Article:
Clean label cull: French supermarket cuts 90 'controversial' substances from private label products
The list includes 26 pesticides, the 'Southampton Six' food colours - which many European food manufacturers have also voluntarily phased out - and titanium dioxide.
Super U said its decision was triggered by consumer fears. "These concerns [over chemicals] are amplified by television, print media and some scientific discussions but also by a lack of information. Consumers, rightly or wrongly, come to conclusions on the toxicity of these substances. These concerns are directly relayed back to us in our stores and through inquiries about our products.
"Aware of these fears and of consumer expectations for more simplified products, we have decided not to take refuge behind the regulations. We considered that going beyond this by eliminating these controversial substances, was part of our mission towards our customers.”
The retailer said it chose the substances according to several factors, including the fact that threshold levels cannot be considered as “an absolute rule” or the cocktail effect - the cumulative effect of many chemicals in the body even though individually they may be safe.
The chemical cocktail effect
Professor of molecular toxicology at the Technical University of Denmark's National Food Institute Anne Marie Vinggaard told FoodNavigator she could not perform an in-depth analysis of all 90 substances, but noted that the list contained many pesticides, phthalates, bisphenols and parabens, among others. "These belong to the substances that are of concern as many of them are known to induce cocktail effects.”
“We are concerned that humans are not adequately protected from the combined exposure to many chemicals that arises from many different sources such as foods,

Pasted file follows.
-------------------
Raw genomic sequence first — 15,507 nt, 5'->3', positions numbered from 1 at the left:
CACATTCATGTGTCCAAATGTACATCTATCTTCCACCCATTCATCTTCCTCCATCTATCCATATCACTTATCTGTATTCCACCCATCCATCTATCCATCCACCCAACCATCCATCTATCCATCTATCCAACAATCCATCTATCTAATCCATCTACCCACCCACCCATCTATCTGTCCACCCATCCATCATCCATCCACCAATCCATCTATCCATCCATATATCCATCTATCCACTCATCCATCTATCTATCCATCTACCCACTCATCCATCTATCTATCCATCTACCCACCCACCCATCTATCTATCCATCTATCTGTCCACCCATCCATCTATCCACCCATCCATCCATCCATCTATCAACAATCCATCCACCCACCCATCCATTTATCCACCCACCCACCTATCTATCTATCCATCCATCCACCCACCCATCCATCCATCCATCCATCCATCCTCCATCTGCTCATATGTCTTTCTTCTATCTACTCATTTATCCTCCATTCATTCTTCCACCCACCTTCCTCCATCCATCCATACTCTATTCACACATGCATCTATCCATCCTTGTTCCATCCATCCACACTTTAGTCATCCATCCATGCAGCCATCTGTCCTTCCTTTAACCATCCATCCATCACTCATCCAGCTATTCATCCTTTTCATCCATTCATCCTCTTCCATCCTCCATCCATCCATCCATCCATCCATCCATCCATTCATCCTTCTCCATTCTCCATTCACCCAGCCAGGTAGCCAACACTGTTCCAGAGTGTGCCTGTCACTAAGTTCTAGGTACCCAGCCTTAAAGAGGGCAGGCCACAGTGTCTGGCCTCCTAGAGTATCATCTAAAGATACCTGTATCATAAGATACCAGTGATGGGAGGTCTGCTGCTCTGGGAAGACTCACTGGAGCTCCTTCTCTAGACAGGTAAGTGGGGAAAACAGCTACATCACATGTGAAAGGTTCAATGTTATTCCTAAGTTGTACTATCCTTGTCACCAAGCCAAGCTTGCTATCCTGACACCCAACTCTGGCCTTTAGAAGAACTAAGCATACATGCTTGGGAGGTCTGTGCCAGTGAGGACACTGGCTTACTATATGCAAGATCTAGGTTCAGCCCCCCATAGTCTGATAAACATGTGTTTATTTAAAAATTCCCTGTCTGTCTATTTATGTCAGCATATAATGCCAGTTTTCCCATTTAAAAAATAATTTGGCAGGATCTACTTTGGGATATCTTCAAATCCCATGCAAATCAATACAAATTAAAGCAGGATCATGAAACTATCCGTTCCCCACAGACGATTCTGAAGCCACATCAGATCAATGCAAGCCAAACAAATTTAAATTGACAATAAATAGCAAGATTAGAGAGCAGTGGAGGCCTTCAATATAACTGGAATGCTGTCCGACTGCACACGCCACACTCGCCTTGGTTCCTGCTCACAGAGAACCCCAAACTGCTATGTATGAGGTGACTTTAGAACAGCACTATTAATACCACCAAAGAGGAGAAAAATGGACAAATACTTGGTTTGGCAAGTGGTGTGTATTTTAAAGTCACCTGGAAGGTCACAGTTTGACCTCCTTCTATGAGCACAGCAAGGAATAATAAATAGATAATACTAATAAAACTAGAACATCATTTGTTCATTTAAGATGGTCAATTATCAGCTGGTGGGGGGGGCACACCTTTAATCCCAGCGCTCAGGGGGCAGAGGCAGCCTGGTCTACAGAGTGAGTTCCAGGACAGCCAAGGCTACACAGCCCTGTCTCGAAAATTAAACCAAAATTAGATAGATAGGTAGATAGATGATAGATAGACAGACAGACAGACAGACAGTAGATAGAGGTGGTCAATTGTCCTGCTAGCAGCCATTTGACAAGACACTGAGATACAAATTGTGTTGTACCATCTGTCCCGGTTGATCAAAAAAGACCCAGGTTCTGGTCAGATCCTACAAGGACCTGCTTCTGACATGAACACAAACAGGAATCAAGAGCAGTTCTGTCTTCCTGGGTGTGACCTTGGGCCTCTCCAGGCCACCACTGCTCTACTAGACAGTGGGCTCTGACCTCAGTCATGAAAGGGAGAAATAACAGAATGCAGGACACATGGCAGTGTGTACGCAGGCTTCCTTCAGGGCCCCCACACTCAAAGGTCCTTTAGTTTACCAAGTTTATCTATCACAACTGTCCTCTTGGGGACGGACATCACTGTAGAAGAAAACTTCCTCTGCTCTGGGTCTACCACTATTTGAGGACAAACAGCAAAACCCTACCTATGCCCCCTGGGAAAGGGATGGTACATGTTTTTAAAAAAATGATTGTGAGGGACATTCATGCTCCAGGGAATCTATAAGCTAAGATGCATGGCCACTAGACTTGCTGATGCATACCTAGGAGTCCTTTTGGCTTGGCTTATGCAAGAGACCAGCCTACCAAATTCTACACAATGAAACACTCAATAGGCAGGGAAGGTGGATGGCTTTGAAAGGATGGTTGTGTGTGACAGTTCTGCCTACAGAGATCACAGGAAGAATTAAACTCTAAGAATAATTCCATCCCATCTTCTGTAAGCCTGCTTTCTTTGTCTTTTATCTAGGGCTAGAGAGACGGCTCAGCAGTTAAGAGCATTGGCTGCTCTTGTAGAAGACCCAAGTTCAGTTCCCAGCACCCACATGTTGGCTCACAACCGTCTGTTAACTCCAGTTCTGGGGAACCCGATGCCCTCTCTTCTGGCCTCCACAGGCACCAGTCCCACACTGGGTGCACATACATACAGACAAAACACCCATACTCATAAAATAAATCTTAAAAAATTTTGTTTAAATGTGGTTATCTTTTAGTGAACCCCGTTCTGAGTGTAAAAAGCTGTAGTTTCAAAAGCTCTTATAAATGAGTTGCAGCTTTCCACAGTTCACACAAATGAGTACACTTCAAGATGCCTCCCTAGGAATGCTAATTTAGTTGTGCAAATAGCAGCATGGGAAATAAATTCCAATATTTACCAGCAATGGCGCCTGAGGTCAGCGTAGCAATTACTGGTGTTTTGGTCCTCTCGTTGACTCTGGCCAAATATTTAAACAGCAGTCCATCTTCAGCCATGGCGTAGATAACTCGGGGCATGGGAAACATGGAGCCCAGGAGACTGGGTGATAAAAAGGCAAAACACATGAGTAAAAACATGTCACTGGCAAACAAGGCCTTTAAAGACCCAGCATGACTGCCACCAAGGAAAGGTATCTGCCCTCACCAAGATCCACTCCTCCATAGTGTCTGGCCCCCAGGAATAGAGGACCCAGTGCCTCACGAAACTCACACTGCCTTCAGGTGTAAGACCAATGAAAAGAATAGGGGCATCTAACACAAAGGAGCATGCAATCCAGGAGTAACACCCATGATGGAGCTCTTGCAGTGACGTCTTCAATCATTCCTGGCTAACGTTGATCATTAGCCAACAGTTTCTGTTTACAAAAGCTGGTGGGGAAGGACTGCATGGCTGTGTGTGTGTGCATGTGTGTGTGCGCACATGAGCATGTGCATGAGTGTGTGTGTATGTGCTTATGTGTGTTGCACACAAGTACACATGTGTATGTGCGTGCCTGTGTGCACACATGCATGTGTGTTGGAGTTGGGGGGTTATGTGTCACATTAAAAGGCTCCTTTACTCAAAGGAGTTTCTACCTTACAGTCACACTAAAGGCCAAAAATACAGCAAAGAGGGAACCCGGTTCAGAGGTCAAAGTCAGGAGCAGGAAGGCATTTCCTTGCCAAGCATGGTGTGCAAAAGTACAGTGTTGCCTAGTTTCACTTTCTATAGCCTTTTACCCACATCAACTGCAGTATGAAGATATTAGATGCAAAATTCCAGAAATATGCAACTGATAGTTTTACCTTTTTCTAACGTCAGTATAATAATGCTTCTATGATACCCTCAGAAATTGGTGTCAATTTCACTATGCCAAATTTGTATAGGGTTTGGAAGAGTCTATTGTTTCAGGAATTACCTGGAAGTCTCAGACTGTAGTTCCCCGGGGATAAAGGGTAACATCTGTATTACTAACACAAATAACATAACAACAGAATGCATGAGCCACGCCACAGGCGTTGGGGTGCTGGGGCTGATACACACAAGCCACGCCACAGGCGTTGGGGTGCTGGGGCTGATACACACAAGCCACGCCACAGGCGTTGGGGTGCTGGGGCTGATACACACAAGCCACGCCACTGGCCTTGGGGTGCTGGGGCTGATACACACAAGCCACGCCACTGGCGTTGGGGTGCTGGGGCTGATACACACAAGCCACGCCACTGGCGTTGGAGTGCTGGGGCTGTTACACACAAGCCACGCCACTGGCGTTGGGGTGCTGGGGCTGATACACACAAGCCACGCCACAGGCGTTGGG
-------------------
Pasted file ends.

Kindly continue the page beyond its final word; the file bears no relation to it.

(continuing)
consumer products, dust and food packaging. Especially exposure of the unborn foetus is of concern.
“It is generally not food additives that are of highest concern as these substances generally have been thoroughly tested. Rather it is contaminants (non-intentionally added chemicals) in our foods and chemicals from the other mentioned sources that are of highest concern.”
In general risk assessments performed by agencies such as EFSA are for individual substances one by on. "Only in a few cases [are] cocktail effects taken into account. This needs to be changed in the future."
Vannegaard also questioned Super U’s depiction of the 90 substances as scary cartoon characters for its campaign, saying they look scary. "I would prefer a more sober campaign," she said, adding: “I would give the supermarket the advice to team up with experts and get their input for their campaign.”
Food industry watchdog and consumer interest group, Foodwatch, gave measured praise for Super U's initiative. “It is clear that there is still a lot to be done and not all the measures already many proposals. But the signal Super U statutory takes measures for the health of its customers and the environment is encouraging.”
But Foodwatch questioned the retailer's action in some cases, for instance, by replacing isoglucose (also known as high fructose corn syrup or fructose-glucose syrup) with sugar rather than aiming to reduce sugar content.
Meanwhile it added that the presence of glyphosate on Super U's list referred to the fact that the consumer-facing weedkiller Roundup would no longer be sold in its stores, rather than traces of the agricultural herbicide in food.
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